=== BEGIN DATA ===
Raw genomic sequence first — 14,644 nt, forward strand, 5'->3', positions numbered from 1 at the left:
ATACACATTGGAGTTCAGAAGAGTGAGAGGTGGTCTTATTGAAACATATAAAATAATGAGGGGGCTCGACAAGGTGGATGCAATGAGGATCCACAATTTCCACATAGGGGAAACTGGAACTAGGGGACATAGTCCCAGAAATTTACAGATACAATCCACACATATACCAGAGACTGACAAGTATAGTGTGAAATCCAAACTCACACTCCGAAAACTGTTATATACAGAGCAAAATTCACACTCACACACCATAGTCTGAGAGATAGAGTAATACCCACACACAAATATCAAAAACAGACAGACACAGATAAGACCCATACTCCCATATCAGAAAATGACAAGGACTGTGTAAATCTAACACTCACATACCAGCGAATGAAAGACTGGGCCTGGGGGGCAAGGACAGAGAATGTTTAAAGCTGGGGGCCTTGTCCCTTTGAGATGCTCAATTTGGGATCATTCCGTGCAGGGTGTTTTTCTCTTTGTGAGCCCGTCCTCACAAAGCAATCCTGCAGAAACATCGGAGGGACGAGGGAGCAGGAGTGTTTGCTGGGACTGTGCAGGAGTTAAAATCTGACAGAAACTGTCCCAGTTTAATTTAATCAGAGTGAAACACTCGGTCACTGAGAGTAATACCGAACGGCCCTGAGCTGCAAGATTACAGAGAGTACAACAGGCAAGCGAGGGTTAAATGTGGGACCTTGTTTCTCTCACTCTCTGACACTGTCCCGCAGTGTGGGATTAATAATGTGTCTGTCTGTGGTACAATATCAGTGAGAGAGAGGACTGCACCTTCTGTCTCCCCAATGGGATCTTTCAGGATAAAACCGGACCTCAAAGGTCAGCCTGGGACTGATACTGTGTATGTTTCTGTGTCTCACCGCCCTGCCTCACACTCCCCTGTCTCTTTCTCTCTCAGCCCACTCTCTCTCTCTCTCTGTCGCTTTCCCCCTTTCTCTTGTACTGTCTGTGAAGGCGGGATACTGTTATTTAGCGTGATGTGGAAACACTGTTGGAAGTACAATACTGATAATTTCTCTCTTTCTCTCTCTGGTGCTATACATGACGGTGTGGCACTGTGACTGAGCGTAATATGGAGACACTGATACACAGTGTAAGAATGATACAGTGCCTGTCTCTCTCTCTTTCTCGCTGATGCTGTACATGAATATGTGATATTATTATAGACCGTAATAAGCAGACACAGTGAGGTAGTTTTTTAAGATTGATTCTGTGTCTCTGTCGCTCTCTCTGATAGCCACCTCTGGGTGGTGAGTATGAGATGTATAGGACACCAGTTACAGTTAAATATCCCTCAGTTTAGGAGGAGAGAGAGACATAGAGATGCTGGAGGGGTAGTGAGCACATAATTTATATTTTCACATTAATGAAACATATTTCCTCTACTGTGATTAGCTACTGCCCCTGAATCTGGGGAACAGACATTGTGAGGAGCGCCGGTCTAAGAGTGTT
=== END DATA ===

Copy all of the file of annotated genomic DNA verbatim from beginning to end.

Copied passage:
Raw genomic sequence first — 14,644 nt, forward strand, 5'->3', positions numbered from 1 at the left:
ATACACATTGGAGTTCAGAAGAGTGAGAGGTGGTCTTATTGAAACATATAAAATAATGAGGGGGCTCGACAAGGTGGATGCAATGAGGATCCACAATTTCCACATAGGGGAAACTGGAACTAGGGGACATAGTCCCAGAAATTTACAGATACAATCCACACATATACCAGAGACTGACAAGTATAGTGTGAAATCCAAACTCACACTCCGAAAACTGTTATATACAGAGCAAAATTCACACTCACACACCATAGTCTGAGAGATAGAGTAATACCCACACACAAATATCAAAAACAGACAGACACAGATAAGACCCATACTCCCATATCAGAAAATGACAAGGACTGTGTAAATCTAACACTCACATACCAGCGAATGAAAGACTGGGCCTGGGGGGCAAGGACAGAGAATGTTTAAAGCTGGGGGCCTTGTCCCTTTGAGATGCTCAATTTGGGATCATTCCGTGCAGGGTGTTTTTCTCTTTGTGAGCCCGTCCTCACAAAGCAATCCTGCAGAAACATCGGAGGGACGAGGGAGCAGGAGTGTTTGCTGGGACTGTGCAGGAGTTAAAATCTGACAGAAACTGTCCCAGTTTAATTTAATCAGAGTGAAACACTCGGTCACTGAGAGTAATACCGAACGGCCCTGAGCTGCAAGATTACAGAGAGTACAACAGGCAAGCGAGGGTTAAATGTGGGACCTTGTTTCTCTCACTCTCTGACACTGTCCCGCAGTGTGGGATTAATAATGTGTCTGTCTGTGGTACAATATCAGTGAGAGAGAGGACTGCACCTTCTGTCTCCCCAATGGGATCTTTCAGGATAAAACCGGACCTCAAAGGTCAGCCTGGGACTGATACTGTGTATGTTTCTGTGTCTCACCGCCCTGCCTCACACTCCCCTGTCTCTTTCTCTCTCAGCCCACTCTCTCTCTCTCTCTGTCGCTTTCCCCCTTTCTCTTGTACTGTCTGTGAAGGCGGGATACTGTTATTTAGCGTGATGTGGAAACACTGTTGGAAGTACAATACTGATAATTTCTCTCTTTCTCTCTCTGGTGCTATACATGACGGTGTGGCACTGTGACTGAGCGTAATATGGAGACACTGATACACAGTGTAAGAATGATACAGTGCCTGTCTCTCTCTCTTTCTCGCTGATGCTGTACATGAATATGTGATATTATTATAGACCGTAATAAGCAGACACAGTGAGGTAGTTTTTTAAGATTGATTCTGTGTCTCTGTCGCTCTCTCTGATAGCCACCTCTGGGTGGTGAGTATGAGATGTATAGGACACCAGTTACAGTTAAATATCCCTCAGTTTAGGAGGAGAGAGAGACATAGAGATGCTGGAGGGGTAGTGAGCACATAATTTATATTTTCACATTAATGAAACATATTTCCTCTACTGTGATTAGCTACTGCCCCTGAATCTGGGGAACAGACATTGTGAGGAGCGCCGGTCTAAGAGTGTT